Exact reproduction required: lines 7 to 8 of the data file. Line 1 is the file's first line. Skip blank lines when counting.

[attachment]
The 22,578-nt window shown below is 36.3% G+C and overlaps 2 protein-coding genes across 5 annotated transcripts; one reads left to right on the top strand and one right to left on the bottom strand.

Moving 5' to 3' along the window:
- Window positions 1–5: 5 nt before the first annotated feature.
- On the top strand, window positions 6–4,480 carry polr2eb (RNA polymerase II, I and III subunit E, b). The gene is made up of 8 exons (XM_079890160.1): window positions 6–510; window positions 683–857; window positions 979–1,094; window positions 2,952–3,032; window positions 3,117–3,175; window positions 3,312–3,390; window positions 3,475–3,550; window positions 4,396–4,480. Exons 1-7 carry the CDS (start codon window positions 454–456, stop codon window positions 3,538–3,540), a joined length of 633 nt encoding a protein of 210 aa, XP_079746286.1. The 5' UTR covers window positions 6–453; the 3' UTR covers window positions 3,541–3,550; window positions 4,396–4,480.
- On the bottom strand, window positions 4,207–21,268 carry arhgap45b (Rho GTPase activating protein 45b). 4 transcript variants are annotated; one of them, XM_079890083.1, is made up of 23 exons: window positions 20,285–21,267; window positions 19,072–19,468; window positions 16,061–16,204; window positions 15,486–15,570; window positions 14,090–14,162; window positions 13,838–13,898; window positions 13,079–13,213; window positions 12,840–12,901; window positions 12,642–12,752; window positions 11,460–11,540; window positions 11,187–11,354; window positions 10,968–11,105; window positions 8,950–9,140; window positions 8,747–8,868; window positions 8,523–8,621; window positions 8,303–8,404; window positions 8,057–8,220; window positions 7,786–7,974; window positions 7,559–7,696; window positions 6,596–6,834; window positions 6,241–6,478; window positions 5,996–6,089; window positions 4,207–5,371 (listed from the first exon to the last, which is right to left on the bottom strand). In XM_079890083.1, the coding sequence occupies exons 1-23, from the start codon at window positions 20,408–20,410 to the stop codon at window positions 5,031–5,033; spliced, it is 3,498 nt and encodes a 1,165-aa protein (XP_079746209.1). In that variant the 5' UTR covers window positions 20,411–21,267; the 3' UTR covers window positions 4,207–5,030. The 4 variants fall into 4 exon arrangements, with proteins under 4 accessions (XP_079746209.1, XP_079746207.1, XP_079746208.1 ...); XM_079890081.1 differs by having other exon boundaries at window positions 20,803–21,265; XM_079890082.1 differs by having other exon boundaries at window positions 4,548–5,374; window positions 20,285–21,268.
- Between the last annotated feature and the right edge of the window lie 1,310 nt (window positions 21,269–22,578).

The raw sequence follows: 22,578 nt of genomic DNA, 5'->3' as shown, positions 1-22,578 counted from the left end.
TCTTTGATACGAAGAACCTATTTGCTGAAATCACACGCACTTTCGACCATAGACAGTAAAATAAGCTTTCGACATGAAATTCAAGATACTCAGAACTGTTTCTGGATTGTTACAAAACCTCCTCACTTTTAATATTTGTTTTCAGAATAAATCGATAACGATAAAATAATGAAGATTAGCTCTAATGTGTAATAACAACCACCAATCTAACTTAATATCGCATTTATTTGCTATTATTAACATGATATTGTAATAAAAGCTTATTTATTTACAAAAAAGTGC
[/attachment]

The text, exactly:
The raw sequence follows: 22,578 nt of genomic DNA, 5'->3' as shown, positions 1-22,578 counted from the left end.
TCTTTGATACGAAGAACCTATTTGCTGAAATCACACGCACTTTCGACCATAGACAGTAAAATAAGCTTTCGACATGAAATTCAAGATACTCAGAACTGTTTCTGGATTGTTACAAAACCTCCTCACTTTTAATATTTGTTTTCAGAATAAATCGATAACGATAAAATAATGAAGATTAGCTCTAATGTGTAATAACAACCACCAATCTAACTTAATATCGCATTTATTTGCTATTATTAACATGATATTGTAATAAAAGCTTATTTATTTACAAAAAAGTGC